Press ReleaseMay 8th, 2012
Internet2 and Duo Security To Offer Affordable Two-Factor Authentication for College Campuses Nationwide
Duo's mobile phone technology easily helps students, faculty, and staff securely log in and protect their identities
Ann Arbor, Mich. — May 8, 2012 — Internet2 and Duo Security have announced a partnership to offer an easy-to-use and low-cost two-factor authentication technology to protect information and access to services on college campuses. Duo's technology and cloud service leverage users' mobile phones as a second factor of authentication. Internet2's InCommon trust federation will enroll campuses through its trust services.
“InCommon worked closely with Duo to design a program that we hope changes the perception of second-factor solutions as costly and hard to deploy,” said Jack Suess, chief information officer and vice president for information technology at the University of Maryland, Baltimore County, and chair of the InCommon Steering Committee. “InCommon's partnership with Duo will also make this low-cost site license well within reach for just about every college or university in the country that wants to expand deployment on campus.”
Colleges and universities that participate in the program can offer their faculty, staff, and students a higher degree of security that comes through the use of a second factor for authentication. Individuals will still supply passwords, but will also use their mobile phone to secure their logins and transactions.
To prove that a login attempt is genuine Duo Security leverages a user's mobile phone—something almost everyone carries on today's college campus. When it's time to log in, the user enters his or her username and password. Then the user receives a notification from Duo via their phone—by smart phone push notification, text message, or phone call. After confirming that the login attempt was intentional the user is logged in. Duo offers a full range of services for those without smart phones, including text messages, phone calls, and hardware tokens (for those without access to a phone).
“We're thrilled to be working with Internet2 to help us realize our goal of democratizing two-factor authentication,” said Dug Song, CEO of Duo Security. “This partnership will allow millions of students, faculty, and staff to access authentication security that has historically only been available to large businesses with deep pockets and large IT departments.”
The program is open to any higher education institution in the U.S. and takes advantage of InCommon's trust services. Internet2 members also receive an additional 10 percent discount.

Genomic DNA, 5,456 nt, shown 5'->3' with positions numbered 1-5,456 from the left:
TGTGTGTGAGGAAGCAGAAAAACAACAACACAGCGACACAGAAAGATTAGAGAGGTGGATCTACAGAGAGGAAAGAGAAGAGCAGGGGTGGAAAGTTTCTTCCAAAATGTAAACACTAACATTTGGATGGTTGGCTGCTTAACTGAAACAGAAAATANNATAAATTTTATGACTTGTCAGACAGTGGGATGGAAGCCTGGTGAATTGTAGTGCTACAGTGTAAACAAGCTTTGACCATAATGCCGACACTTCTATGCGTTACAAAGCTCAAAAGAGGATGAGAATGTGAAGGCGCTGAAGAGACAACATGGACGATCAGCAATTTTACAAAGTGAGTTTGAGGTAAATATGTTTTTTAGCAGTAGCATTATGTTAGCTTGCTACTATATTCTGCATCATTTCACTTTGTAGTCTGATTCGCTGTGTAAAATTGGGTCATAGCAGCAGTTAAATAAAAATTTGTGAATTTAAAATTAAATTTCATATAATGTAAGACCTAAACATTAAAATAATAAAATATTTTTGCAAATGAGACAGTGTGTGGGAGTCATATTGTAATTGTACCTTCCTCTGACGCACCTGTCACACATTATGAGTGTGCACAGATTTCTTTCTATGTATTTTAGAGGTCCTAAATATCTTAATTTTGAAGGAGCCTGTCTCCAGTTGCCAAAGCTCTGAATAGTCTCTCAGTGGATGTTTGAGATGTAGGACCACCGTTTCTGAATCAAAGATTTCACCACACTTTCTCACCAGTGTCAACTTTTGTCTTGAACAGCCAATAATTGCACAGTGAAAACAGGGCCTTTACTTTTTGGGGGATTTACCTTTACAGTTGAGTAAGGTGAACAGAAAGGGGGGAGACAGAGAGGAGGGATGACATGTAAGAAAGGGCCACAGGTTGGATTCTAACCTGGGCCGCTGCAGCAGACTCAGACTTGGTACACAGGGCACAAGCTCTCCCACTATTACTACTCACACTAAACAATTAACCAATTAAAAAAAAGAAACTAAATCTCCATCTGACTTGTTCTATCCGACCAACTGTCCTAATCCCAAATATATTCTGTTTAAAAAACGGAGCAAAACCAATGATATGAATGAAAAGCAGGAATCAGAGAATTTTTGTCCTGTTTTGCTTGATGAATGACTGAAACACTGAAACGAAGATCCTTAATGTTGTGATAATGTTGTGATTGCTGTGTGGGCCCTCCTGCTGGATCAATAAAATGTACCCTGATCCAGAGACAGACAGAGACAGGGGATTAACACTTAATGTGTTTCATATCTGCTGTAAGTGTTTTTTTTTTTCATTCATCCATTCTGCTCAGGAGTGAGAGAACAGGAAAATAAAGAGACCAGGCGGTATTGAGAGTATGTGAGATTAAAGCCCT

“We recognize that multifactor authentication is a growing risk mitigation resource for the research and higher education community," said John Krienke, chief operating officer of InCommon. “This is our first step in helping our campus participants achieve the multi-layered security they need at a transformative, site license price.”
More information about the program, which is expected to open in late May 2012, is available at www.incommon.org/duo.
About Duo Security
Duo Security makes two-factor authentication radically easy to deploy, use, and manage. Duo empowers any web, IT, or network administrator to easily protect accounts by leveraging their users' mobile phones for secondary authentication. Every day, over 500 organizations with users in over 80 countries rely on Duo to secure their logins and transactions. Learn more and try it for free at duosecurity.com.
Internet2® is a member-owned advanced technology community founded by the nation's leading higher education institutions in 1996. Internet2 provides a collaborative environment for U.S. research and education organizations to solve common technology challenges, and to develop innovative solutions in support of their educational, research, and community service missions. For more information, visit www.internet2.edu or contact Dean Woodbeck at firstname.lastname@example.org or 734-352-7007.
InCommon®, operated by Internet2, serves the U.S. education and research communities, supporting a common framework of trust services, including the U.S. identity management trust federation for research and education, a community-driven Certificate Service, and a multifactor authentication program. The InCommon Federation enables scalable, trusted collaborations among its community of participants. The Certificate Service offers unlimited certificates to the U.S. higher education community for one fixed annual fee. InCommon has 400 participants serving 6 million faculty, students, and staff at higher education institutions and research organizations, as well as their sponsored partners. For more information, see www.incommon.org.